Following his retirement, Gordon went into the private sector, though his itch for service never left. The Association of the United States Army (AUSA) had an open presidential position in 1998, and he found a home there. Gordon led the educational nonprofit for nearly 20 years until 2016. The AUSA promptly awarded him the Gen. George Catlett Marshall Medal, the organization’s highest award. 

“He went to AUSA because he wanted to help soldiers,” said Lori Sullivan, Gordon’s wife. “He was just a great, great person.”

His obsession with service was not limited to the military. Gordon loved Norwich and began on the Board of Trustees in 1995 before spending 13 years as its chair. His continuous efforts on behalf of our community were a constant beacon of light and hope for the future. Norwich’s Smithsonian-affiliated Sullivan Museum and History Center is named in his honor and highlights his passion and dedication for both history and Norwich University. “He loved history and gave so much of himself to Norwich,” said Lori.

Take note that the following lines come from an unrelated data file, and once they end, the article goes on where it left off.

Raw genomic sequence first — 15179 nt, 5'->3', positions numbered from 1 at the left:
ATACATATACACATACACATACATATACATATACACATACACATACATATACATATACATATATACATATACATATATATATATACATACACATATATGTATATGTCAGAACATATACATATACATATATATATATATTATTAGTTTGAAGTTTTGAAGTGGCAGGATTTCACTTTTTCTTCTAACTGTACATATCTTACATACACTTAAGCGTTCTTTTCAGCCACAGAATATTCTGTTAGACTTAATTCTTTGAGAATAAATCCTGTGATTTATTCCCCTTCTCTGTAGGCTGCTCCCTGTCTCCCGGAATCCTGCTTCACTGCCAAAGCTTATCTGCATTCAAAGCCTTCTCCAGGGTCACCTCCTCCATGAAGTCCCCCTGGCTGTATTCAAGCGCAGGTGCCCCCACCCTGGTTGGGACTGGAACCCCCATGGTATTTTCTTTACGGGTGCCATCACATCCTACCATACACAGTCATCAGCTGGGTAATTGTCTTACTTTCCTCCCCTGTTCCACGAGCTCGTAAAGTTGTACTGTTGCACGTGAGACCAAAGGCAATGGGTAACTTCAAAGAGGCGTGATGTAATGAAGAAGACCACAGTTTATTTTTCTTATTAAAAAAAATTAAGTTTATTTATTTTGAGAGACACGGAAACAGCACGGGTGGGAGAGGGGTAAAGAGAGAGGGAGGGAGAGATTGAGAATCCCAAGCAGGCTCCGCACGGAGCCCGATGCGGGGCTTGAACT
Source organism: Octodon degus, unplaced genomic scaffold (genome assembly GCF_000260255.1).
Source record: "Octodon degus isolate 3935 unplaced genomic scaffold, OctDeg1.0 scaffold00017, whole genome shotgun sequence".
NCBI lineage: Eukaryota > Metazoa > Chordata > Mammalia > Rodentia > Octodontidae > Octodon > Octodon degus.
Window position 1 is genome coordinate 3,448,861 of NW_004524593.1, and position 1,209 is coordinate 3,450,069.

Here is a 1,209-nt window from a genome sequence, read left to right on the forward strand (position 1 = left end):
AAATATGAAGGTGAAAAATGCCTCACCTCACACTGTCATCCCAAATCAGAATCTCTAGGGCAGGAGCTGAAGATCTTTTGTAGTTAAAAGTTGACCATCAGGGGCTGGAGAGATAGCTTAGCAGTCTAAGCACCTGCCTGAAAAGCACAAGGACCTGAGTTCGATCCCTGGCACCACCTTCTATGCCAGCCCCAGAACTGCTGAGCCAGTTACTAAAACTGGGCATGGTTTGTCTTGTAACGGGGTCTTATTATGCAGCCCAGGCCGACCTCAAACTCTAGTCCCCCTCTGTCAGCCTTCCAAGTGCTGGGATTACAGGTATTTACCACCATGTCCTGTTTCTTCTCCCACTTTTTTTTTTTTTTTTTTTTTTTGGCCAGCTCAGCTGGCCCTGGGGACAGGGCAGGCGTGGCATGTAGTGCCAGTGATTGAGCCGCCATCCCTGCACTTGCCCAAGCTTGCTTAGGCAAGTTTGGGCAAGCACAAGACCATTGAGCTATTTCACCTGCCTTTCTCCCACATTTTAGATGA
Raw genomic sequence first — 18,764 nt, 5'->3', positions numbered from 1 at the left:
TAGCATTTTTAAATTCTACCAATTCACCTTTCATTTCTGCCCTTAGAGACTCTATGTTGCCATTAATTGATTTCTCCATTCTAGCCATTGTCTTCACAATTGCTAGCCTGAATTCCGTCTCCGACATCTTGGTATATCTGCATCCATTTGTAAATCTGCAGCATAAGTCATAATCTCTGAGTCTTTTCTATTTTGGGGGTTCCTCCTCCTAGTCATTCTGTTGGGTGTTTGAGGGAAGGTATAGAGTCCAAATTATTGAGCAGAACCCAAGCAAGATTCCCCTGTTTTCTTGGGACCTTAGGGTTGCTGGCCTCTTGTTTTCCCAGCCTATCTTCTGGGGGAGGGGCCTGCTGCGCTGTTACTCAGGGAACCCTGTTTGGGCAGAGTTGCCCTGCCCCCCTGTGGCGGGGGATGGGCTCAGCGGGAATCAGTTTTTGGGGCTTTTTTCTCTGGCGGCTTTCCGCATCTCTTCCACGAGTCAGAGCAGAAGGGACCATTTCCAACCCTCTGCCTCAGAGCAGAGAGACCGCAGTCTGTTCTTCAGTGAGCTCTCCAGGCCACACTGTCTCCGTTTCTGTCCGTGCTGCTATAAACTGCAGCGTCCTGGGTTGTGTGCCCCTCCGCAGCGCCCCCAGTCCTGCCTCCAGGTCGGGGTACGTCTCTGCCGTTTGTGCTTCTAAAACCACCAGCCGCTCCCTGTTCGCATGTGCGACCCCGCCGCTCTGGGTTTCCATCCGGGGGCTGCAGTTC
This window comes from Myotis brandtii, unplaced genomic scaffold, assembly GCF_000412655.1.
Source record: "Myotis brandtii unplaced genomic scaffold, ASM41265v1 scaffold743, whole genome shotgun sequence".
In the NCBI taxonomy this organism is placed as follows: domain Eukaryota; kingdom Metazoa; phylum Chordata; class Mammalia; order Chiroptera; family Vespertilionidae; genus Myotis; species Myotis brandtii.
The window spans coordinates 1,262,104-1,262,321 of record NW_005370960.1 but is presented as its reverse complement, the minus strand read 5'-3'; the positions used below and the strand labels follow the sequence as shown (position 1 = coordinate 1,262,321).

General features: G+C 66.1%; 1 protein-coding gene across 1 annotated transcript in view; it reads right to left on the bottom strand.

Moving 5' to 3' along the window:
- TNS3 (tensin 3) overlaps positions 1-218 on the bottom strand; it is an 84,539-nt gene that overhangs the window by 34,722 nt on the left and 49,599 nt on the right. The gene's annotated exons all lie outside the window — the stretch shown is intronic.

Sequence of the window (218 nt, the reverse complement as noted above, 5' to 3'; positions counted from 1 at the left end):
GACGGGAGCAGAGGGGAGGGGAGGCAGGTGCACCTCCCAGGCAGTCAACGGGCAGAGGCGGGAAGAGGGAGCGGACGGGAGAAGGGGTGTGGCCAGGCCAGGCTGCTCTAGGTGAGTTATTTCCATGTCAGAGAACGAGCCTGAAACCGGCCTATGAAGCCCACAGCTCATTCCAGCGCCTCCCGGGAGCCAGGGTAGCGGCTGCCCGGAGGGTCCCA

Gordon continued serving even after stepping down from his positions on the Norwich board and the AUSA. He next led the board of the Army Historical Foundation as its chairman where he led efforts to build the National Museum of the United States Army in Fort Belvoir, Virginia. The museum opened in 2020 and is the only museum that focuses on the history of the U.S. Army.

Few individuals have their spirits interwoven into Norwich University’s fabric like Gordon does. His relentless urge to serve others made him a household name for anyone who has walked on The Hill. Mention of his name on campus evokes strong responses from those in the Norwich community today, though he left his trustee position in 2016. Whether presenting during the Todd Lecture Series or simply shaking hands and sharing stories, he consistently found ways to engage with our community. 

“For at least a year he was Distinguished Leader in Residence. They had a title for him where he went up there and spent time with the faculty and students,” said Lori. “I think that was someplace where the students and faculty really got to know Gordon and know that he gave so much of himself to every person. Every person was special to him.”